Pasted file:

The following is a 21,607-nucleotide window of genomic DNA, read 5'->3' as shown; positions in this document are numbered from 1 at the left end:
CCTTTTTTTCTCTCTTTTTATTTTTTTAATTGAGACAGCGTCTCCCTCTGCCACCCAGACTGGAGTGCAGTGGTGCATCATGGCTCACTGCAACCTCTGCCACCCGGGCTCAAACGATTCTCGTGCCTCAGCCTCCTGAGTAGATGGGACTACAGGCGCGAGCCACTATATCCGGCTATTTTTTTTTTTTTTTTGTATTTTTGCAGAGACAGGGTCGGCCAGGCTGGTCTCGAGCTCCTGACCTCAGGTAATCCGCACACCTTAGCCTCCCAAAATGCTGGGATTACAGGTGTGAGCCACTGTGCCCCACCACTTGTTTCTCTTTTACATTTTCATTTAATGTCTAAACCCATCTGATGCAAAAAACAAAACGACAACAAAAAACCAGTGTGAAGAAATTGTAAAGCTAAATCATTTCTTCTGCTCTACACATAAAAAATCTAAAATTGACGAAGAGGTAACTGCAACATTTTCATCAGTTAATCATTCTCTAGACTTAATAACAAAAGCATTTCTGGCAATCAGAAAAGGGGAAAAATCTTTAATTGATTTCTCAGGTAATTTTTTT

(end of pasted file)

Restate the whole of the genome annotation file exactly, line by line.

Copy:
The following is a 21,607-nucleotide window of genomic DNA, read 5'->3' as shown; positions in this document are numbered from 1 at the left end:
CCTTTTTTTCTCTCTTTTTATTTTTTTAATTGAGACAGCGTCTCCCTCTGCCACCCAGACTGGAGTGCAGTGGTGCATCATGGCTCACTGCAACCTCTGCCACCCGGGCTCAAACGATTCTCGTGCCTCAGCCTCCTGAGTAGATGGGACTACAGGCGCGAGCCACTATATCCGGCTATTTTTTTTTTTTTTTTGTATTTTTGCAGAGACAGGGTCGGCCAGGCTGGTCTCGAGCTCCTGACCTCAGGTAATCCGCACACCTTAGCCTCCCAAAATGCTGGGATTACAGGTGTGAGCCACTGTGCCCCACCACTTGTTTCTCTTTTACATTTTCATTTAATGTCTAAACCCATCTGATGCAAAAAACAAAACGACAACAAAAAACCAGTGTGAAGAAATTGTAAAGCTAAATCATTTCTTCTGCTCTACACATAAAAAATCTAAAATTGACGAAGAGGTAACTGCAACATTTTCATCAGTTAATCATTCTCTAGACTTAATAACAAAAGCATTTCTGGCAATCAGAAAAGGGGAAAAATCTTTAATTGATTTCTCAGGTAATTTTTTT